Some angry workers of the Ghana Water Company Limited (GWCL) have disclosed that the cost of producing water through its desalination project is having a toll on the company.
They have cautioned that if the government, through the board and management, does not intervene to abrogate the contract, the company may soon be brought to its knees, where it may not be able to raise enough funds from its various operations to support its services countrywide.
The angry workers have, therefore, called on the government to be bold enough to abrogate the desalination contract to save the company from imminent collapse.
According to the angry workers, the Ghana Water Company Limited loses GH₵6 million monthly by operating the Teshie-Nungua Water Desalination Plant.
They said GWCL makes payments of GH₵8 million a month to the financiers of the project, although it makes only GH₵2 million by supplying treated water from the plant.
The plant, they said, has the capacity to desalinate 13 million gallons of seawater a day, explaining that the focus of the project was misplaced, in that given the high cost of treatment, the best option was to have supplied the treated water to the Tema Industrial enclave to enable the companies in the enclave to pay commercial rates to offset the cost of production, instead of selling the water to the people of Teshie and its environs, thus causing the company huge deficits in recovery of what amount has been pumped into its operations in respect of the desalination project.
The GWCL water desalination project falls under the Accra East Region of the Ghana Water Company’s operations.
In 2011, the Government of Ghana awarded a contract to Befesa Desalination Development Ghana for the establishment of the sea water treatment plant to produce clean water, which will be channelled into the pipelines of GWCL.
Messrs Befesa Limited, an engineering firm, was contracted by the government to build the desalination plant, operate to defray its cost, and hand over to the GWCL after 25 years.
The project was executed by Abengoa, a Spanish company, and Sojitz Corporation, Japan’s largest importer of rare earth metals.
The two hold 94% equity in the project. The plant was designed, constructed and is being operated by Befesa Desalination Developments Ghana, a joint venture of Abengoa Water Investments Ghana, Daye Water Investment (Ghana), and their local partner, Hydrocol.
The total cost of the project is known to be $126 million. The project is a Build, Operate, Own and Transfer project spanning a period of 25 years, with a revenue forecast of about $1.3 billion over 25 year period.
This public-private partnership arrangement will see Abengoa operate the plant for 25 years, and then transfer its management to GWCL.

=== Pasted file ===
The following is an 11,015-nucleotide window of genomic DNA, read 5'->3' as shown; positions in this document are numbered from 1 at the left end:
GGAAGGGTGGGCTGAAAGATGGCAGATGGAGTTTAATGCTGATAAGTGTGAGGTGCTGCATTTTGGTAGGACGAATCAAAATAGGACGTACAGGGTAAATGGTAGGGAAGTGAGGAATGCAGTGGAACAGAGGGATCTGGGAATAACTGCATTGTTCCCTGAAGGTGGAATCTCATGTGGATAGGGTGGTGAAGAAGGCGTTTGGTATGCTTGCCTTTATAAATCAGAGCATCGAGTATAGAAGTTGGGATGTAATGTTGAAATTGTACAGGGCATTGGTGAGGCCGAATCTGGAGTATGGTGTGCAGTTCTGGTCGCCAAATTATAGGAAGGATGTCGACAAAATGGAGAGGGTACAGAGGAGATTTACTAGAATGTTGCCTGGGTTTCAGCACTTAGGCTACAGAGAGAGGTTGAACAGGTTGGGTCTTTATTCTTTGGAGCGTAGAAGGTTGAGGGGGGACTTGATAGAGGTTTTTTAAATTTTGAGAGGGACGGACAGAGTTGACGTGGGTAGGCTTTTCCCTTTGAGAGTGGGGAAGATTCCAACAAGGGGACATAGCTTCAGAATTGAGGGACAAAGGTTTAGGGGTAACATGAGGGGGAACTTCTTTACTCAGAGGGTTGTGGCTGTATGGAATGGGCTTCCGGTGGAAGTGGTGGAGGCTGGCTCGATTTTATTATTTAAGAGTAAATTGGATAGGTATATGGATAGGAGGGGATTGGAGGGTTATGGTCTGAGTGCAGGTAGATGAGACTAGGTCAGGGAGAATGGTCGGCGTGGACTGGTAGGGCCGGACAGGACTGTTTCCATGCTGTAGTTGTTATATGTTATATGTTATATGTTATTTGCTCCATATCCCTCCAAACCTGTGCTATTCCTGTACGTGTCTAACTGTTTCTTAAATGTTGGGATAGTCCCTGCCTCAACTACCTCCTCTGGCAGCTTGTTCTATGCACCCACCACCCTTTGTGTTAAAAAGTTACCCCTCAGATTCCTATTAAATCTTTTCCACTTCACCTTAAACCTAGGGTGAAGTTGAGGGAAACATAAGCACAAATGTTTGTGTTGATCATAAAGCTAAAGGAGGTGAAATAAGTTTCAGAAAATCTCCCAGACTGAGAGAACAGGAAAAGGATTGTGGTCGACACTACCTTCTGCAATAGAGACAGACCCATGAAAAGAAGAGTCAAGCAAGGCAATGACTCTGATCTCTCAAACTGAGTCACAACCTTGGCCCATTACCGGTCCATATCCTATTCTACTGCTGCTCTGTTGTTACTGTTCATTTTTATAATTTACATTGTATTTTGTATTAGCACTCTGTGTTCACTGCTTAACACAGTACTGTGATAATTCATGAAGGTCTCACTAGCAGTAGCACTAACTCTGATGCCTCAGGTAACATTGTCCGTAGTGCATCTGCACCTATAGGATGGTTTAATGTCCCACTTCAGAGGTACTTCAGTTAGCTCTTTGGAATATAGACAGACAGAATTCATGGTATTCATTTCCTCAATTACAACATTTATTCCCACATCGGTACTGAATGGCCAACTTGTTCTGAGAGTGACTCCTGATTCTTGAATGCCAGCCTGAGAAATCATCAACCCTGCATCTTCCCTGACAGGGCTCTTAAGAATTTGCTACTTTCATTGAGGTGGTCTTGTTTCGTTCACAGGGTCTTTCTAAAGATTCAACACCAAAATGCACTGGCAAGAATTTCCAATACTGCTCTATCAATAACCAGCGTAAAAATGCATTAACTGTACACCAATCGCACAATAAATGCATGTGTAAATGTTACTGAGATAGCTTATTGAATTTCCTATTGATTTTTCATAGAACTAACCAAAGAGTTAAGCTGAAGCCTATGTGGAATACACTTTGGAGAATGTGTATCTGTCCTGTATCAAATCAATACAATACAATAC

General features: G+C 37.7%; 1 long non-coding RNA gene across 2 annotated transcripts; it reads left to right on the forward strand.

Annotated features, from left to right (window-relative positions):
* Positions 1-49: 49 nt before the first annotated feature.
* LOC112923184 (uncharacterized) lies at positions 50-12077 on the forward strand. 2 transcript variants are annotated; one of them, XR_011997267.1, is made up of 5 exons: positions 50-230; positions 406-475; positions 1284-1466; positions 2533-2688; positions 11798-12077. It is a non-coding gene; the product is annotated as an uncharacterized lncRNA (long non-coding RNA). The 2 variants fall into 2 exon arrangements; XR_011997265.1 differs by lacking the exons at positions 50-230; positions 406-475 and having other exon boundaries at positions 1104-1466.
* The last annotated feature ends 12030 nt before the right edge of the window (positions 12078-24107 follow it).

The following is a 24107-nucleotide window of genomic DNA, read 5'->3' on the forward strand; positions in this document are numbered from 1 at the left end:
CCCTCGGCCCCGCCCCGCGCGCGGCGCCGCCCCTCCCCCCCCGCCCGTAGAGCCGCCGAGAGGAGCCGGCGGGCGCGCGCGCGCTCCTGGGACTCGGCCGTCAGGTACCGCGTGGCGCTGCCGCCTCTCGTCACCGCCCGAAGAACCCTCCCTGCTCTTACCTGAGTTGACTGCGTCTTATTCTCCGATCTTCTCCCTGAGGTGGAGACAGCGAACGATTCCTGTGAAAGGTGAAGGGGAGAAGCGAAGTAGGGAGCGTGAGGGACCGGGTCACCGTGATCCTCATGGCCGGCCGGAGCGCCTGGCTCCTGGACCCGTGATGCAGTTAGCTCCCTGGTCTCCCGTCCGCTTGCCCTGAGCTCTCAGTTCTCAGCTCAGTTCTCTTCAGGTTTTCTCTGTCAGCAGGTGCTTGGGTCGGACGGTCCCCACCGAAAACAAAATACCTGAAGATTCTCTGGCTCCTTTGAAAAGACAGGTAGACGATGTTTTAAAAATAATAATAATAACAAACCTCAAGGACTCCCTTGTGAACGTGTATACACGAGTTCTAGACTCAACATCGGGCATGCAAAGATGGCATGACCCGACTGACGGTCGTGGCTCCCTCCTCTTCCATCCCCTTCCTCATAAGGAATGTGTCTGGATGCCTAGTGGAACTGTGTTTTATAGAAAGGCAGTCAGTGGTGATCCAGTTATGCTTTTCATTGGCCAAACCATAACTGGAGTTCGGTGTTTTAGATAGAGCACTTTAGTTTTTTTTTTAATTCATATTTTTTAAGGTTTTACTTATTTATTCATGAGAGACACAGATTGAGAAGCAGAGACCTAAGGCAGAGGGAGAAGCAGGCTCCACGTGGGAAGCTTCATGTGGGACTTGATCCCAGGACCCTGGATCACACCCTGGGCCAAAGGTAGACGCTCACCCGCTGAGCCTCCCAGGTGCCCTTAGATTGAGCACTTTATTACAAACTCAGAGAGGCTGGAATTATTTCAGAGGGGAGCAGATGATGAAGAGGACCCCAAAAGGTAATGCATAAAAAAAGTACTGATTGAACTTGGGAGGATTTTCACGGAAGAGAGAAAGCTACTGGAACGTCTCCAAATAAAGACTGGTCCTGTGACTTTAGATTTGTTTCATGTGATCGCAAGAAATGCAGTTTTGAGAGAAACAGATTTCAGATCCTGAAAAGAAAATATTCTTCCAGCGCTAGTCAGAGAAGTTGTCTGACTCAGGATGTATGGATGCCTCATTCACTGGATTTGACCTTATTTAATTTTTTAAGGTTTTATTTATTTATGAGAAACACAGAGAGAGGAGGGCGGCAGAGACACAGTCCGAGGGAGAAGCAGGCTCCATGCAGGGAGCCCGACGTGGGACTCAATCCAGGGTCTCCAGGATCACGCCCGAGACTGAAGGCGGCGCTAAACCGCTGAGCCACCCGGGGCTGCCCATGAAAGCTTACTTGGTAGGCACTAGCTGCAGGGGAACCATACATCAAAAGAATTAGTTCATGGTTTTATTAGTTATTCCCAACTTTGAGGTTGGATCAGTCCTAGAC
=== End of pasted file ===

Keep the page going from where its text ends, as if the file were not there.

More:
But credible information available at the head office of GWCL indicates that the company faces imminent collapse if the government does not move in swiftly to save the situation by abrogating the contract and bringing the operations of the company to a halt.
It will be recalled that the Ghana Water Company Limited (GWCL) last year shut down the Accra Desalination Plant, which supplies water to residents within Teshie, Nungua and surrounding communities.
The shutdown, which took effect on January 1, 2018, was to allow the water company to resolve pending challenges it had with the management of the desalination plant.
In a statement signed by the Head of Communications, Stanley Martey, the Water company said it had made alternative arrangements for water to be supplied to communities who may be affected by the shutdown.
“…From the 1st of January, 2018, Teshie, Nungua and surrounding communities served by the Desal Plant will be served on Wednesdays and on weekends (Friday to Sundays) from alternative sources,” the statement said.
The operation of the Teshie Desalination Plant has come under scrutiny following claims by the water company that it was incurring losses as a result of the operation of the plant.
The company insisted that the private firm contracted to operate the plant was raking in more profit at a time the water company itself was incurring losses.
The Public Utility Workers’ Union, as a result of the brouhaha, called on the government to take a second look at the contract signed with Messrs Befesa to build and operate the desalination plant in Teshie.
Per the details of the contract put out by the union, GWCL was required to pay the capacity charge of US$1.4 million per month to Messrs Befesa, which charge was payable whether the plant was working or not.
Again, GWCL was obliged to pay the electricity bills of the desalination plant, which stood at an average of GH¢3 million per month (for the year 2017).
The union insisted that these payments were having a toll on the water company, and called on the government to renegotiate the contract.
It was as a result of these challenges that the water company has to shut down the plant.
“In recent times, the GWCL has encountered some challenges with the management of the plant. As a result, water flow to the service area has been erratic. Management is taking the right steps in resolving the issues and will request of customers and the general public to bear with the company in these times,” the statement said.
The post Cost of desalination ‘killing’ us – GWCL workers appeared first on Citi Newsroom.